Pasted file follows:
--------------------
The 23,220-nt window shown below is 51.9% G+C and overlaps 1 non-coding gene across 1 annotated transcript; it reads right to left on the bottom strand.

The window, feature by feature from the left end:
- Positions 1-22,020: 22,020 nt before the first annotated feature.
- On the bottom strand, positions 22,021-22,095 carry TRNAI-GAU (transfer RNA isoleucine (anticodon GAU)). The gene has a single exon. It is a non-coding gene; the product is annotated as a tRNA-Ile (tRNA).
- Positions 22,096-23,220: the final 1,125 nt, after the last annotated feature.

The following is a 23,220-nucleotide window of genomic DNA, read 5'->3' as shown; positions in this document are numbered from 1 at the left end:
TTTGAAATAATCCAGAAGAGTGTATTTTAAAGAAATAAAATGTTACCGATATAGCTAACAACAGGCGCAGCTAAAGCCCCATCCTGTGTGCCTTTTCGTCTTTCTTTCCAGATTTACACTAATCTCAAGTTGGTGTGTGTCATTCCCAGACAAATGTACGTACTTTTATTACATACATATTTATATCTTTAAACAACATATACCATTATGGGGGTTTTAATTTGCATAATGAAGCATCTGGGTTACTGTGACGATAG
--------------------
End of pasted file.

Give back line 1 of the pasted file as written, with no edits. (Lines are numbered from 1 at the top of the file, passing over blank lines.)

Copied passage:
The 23,220-nt window shown below is 51.9% G+C and overlaps 1 non-coding gene across 1 annotated transcript; it reads right to left on the bottom strand.